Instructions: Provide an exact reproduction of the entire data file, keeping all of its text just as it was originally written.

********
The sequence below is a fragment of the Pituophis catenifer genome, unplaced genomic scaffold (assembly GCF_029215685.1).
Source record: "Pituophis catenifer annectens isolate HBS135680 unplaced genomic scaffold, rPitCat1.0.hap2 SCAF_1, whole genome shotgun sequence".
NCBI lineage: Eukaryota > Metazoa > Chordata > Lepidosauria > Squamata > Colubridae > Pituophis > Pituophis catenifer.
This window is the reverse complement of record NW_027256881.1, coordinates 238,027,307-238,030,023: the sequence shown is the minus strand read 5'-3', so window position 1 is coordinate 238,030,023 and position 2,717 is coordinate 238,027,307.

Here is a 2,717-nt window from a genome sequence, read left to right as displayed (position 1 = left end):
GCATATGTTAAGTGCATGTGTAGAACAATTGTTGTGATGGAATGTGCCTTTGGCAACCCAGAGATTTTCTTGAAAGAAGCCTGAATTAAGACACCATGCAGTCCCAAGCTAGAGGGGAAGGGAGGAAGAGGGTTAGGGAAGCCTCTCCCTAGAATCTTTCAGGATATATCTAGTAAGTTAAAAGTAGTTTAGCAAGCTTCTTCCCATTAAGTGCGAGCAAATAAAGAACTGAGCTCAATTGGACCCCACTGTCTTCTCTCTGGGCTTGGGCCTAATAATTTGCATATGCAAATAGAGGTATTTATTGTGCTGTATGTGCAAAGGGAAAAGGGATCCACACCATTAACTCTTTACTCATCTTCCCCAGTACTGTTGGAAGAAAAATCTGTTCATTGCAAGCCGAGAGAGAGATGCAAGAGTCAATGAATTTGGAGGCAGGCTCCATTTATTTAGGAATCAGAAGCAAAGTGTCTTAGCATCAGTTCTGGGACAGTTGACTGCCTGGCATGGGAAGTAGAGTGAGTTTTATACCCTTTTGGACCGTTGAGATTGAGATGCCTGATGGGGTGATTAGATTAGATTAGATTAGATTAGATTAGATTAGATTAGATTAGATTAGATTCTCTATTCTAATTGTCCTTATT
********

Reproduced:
The sequence below is a fragment of the Pituophis catenifer genome, unplaced genomic scaffold (assembly GCF_029215685.1).
Source record: "Pituophis catenifer annectens isolate HBS135680 unplaced genomic scaffold, rPitCat1.0.hap2 SCAF_1, whole genome shotgun sequence".
NCBI lineage: Eukaryota > Metazoa > Chordata > Lepidosauria > Squamata > Colubridae > Pituophis > Pituophis catenifer.
This window is the reverse complement of record NW_027256881.1, coordinates 238,027,307-238,030,023: the sequence shown is the minus strand read 5'-3', so window position 1 is coordinate 238,030,023 and position 2,717 is coordinate 238,027,307.

Here is a 2,717-nt window from a genome sequence, read left to right as displayed (position 1 = left end):
GCATATGTTAAGTGCATGTGTAGAACAATTGTTGTGATGGAATGTGCCTTTGGCAACCCAGAGATTTTCTTGAAAGAAGCCTGAATTAAGACACCATGCAGTCCCAAGCTAGAGGGGAAGGGAGGAAGAGGGTTAGGGAAGCCTCTCCCTAGAATCTTTCAGGATATATCTAGTAAGTTAAAAGTAGTTTAGCAAGCTTCTTCCCATTAAGTGCGAGCAAATAAAGAACTGAGCTCAATTGGACCCCACTGTCTTCTCTCTGGGCTTGGGCCTAATAATTTGCATATGCAAATAGAGGTATTTATTGTGCTGTATGTGCAAAGGGAAAAGGGATCCACACCATTAACTCTTTACTCATCTTCCCCAGTACTGTTGGAAGAAAAATCTGTTCATTGCAAGCCGAGAGAGAGATGCAAGAGTCAATGAATTTGGAGGCAGGCTCCATTTATTTAGGAATCAGAAGCAAAGTGTCTTAGCATCAGTTCTGGGACAGTTGACTGCCTGGCATGGGAAGTAGAGTGAGTTTTATACCCTTTTGGACCGTTGAGATTGAGATGCCTGATGGGGTGATTAGATTAGATTAGATTAGATTAGATTAGATTAGATTAGATTAGATTAGATTCTCTATTCTAATTGTCCTTATT